What is a Watershed


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    What is a Watershed


    A watershed is the land area from which surface water drains into a common stream channel, lake, reservoir, or other body of water. It is the geographical area of land that collects, stores, and transports water. A watershed can be large, like the Mississippi River watershed, or small, such as all the water that drains to a small pond. Large watersheds are often called basins, and contain many small watersheds. 

    watershed workings


    draining water

    Everything we do in a watershed affects the water quality. The water from your tap and in nearby lakes or streams is part of a much larger water system. While not everyone lives next to a pond or stream, we all live in a watershed.

    Common activities like driving your car or hiking along a river can affect water quality. By paying careful attention to how you manage activities around your home and in places you like to visit, you can protect your watershed and the water you drink.  Find out ways to help, both at home and in the community: some ways you can help.


    okA few simple things you can check to see if your watershed is in good condition are listed below. Click each one to see a more detailed descriptions of what to check.



    Vegetation along streambanks provides shade, food and shelter for aquatic macroinvertebrates and helps stabilize the banks. Steep, bare spots along a stream may have increased risk of erosion.

    Learn More.

    water temp


    Many of Utah's streams have cold-water fish, macroinvertebrates, and amphibians that require cold temperatures (maximum: 20 degrees Celsius, 68 degrees Fahrenheit) to survive. Temperatures may fluctuate across seasons, but drastic temperature changes can hinder the metabolic activity of organisms.

    Learn More



    Scattered algae indicates a healthy stream. Matted or hairy algae may indicate poor health. An algae bloom indicates excess nutrients, which may come from fertilizers, manure and leaf litter. To learn more about the effects of excess nutrients in streams click here.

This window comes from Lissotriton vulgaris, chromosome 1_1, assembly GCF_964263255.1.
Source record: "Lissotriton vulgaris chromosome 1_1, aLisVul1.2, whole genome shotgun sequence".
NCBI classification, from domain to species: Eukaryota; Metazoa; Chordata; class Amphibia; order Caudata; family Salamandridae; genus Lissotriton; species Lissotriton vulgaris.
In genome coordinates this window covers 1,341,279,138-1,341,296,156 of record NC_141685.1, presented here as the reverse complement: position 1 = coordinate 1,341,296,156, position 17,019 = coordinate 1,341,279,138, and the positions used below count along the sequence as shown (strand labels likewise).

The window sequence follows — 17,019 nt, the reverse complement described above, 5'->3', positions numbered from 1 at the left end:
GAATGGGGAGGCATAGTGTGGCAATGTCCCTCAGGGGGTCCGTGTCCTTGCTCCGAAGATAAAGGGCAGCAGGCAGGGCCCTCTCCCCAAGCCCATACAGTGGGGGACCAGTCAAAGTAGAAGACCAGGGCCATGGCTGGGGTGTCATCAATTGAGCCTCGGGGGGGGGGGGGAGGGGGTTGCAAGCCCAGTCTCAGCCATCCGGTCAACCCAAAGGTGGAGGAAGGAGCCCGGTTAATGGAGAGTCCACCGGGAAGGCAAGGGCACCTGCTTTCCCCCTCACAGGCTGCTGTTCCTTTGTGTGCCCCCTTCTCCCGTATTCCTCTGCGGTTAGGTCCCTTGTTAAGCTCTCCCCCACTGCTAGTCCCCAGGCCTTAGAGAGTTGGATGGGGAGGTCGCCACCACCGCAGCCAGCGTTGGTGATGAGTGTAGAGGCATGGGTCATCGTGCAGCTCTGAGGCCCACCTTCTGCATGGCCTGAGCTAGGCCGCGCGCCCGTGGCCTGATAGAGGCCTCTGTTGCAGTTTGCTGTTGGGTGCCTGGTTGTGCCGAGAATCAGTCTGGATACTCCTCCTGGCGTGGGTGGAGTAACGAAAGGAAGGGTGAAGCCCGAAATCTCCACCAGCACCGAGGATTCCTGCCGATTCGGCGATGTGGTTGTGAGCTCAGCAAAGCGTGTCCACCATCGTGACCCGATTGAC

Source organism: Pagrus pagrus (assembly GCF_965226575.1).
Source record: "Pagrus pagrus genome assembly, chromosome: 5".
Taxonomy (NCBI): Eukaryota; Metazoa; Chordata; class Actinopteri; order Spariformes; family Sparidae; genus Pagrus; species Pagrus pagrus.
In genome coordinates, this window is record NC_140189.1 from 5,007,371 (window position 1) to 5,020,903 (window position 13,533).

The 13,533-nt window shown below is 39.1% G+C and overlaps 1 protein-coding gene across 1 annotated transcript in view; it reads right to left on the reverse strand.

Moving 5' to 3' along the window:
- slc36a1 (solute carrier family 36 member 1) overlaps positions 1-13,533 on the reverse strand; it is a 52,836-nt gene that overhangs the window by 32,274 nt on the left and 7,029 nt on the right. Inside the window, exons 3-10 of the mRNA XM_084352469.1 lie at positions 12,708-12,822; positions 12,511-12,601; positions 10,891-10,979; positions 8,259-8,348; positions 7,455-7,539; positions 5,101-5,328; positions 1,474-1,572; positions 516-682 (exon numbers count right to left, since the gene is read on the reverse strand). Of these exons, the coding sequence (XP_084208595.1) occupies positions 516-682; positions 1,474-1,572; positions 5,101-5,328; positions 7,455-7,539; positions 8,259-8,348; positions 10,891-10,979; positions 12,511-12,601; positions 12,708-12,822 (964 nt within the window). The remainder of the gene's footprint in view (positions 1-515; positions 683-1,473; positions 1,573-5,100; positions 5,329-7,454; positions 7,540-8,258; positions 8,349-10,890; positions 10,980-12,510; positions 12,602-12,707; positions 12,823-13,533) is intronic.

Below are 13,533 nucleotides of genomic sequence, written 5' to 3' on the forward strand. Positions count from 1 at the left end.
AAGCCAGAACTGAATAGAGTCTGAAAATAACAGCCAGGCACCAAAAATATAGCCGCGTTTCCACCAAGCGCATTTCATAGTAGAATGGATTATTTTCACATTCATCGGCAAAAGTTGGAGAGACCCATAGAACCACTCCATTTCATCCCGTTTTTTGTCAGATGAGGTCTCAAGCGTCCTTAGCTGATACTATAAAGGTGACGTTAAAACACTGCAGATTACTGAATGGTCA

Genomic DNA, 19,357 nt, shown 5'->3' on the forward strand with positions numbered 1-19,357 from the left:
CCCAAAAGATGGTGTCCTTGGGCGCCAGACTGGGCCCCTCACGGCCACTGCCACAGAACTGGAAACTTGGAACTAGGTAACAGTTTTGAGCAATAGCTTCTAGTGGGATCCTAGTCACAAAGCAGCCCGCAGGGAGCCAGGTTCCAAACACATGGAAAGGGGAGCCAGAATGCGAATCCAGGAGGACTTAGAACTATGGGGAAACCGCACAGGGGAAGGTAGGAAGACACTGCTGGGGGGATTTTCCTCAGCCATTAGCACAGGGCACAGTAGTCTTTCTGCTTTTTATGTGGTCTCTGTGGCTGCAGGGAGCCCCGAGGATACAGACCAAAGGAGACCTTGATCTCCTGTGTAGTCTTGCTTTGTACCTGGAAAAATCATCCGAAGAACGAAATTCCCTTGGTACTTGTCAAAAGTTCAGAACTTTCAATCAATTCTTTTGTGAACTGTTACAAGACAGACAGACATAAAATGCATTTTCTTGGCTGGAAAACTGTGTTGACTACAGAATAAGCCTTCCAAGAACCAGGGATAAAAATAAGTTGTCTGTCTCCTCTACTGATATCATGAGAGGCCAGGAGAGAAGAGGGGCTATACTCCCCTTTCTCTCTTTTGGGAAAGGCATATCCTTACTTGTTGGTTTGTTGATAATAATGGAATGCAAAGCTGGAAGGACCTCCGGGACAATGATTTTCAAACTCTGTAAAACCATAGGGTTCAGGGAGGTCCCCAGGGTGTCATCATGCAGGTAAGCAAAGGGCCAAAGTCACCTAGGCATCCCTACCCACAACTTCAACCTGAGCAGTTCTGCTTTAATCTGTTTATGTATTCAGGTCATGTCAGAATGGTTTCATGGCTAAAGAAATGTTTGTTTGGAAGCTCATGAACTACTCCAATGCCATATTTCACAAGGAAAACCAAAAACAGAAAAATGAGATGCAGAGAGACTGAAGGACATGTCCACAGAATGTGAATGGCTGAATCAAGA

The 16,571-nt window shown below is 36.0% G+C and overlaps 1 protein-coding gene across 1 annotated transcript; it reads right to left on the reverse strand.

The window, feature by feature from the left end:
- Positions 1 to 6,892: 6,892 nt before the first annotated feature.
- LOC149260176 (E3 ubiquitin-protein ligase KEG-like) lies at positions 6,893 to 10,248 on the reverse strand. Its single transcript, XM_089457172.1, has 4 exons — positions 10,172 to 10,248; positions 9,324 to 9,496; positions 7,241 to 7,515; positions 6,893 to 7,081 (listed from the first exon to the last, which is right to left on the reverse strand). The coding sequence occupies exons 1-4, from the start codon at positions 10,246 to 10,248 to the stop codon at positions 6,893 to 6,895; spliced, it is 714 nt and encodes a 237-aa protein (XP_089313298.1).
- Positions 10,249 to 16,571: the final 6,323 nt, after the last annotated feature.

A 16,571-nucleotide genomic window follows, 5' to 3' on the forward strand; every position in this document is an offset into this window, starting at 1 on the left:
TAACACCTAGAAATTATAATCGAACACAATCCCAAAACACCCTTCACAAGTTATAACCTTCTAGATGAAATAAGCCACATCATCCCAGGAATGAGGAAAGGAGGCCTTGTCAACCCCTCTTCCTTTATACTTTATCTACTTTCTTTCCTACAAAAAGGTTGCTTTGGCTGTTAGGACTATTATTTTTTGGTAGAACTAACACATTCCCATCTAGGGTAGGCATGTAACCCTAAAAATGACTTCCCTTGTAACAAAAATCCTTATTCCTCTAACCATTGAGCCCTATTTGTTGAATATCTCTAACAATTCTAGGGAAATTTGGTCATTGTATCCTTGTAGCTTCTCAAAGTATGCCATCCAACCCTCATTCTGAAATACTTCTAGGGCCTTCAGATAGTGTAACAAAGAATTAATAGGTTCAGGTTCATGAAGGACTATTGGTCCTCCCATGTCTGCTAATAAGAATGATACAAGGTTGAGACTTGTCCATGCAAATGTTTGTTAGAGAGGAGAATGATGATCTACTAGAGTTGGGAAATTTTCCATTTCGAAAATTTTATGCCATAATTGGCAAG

Learn More


    Clear Brown Green Oily Sheen
    Clear water is most desirable, but it doesn't necessarily mean the water is clean. Some pollutants are not colored.

    Erosion of sediments can cause streams to appear brown or cloudy. This is not necessarily a bad sign. All streams have a natural level of turbidity (how much suspended material is in the water). For example, the Colorado River is very turbid, yet its waters hold abundant life.

    Green water can be caused by excessive algae. This generally is an indicator of poor water quality. An oily or rainbow sheen on water is an indicator of poor water quality. Oil usually enters waterways from runoff of oil on roads from automobiles.




    In a stream foam can be natural or anthropogenic. Natural foam will have an earthy or fishy smell and will be white, cream-colored, or brown. It will usually be described as more "pillowy" rather than "sudsy". Pollution from detergents can create foam that may smell like soap or perfume and will be white and sudsy. 

    Riffle River


    Riffles are the shallow sections of a stream where the water breaks over cobbles, boulders and gravel. A run is the sections of a stream where water is flowing rapidly, generally downstream from riffles. Runs are deeper than riffles. Pools are the deepest and slowest moving sections of a stream. The ideal habitat for many aquatic animals is a mix riffles, runs and pools.

    riffle, run, pool


    Watersheds are everywhere and are very complex. Click on the different options below to explore and learn even more about watersheds.

    • Visit Swaner EcoCenter in Park City, Utah  to see a River Runs Through Us, our new interactive flatscreen display about East Canyon Creek and its watershed. Click here to see the display online.  (Use Chrome for best results.  You cannot view videos on the online version). 
    • View our Watershed 101 presentation. It's full of useful information and is a great way to learn about what a watershed really is.
    • Volunteer with Utah Water Watch: For a lot of people volunteering with UWW has been a great way to become involved in their watershed so why not for you?
    • Take a look at our Educator Resources page for lesson plans, trainings and workshops, and other resources. This is especially helpful if you are a teacher or other educator. 
    • Visit the Bear River Information System website for detailed information about all aspects of this river's watershed, including maps, data and contact information for hundreds of resources in the 3 state watershed.
    • To find out more about a specific stream or other water body in Utah also check out the Beneficial Uses and Water Quality Assessment Map created by the Division of Water Quality.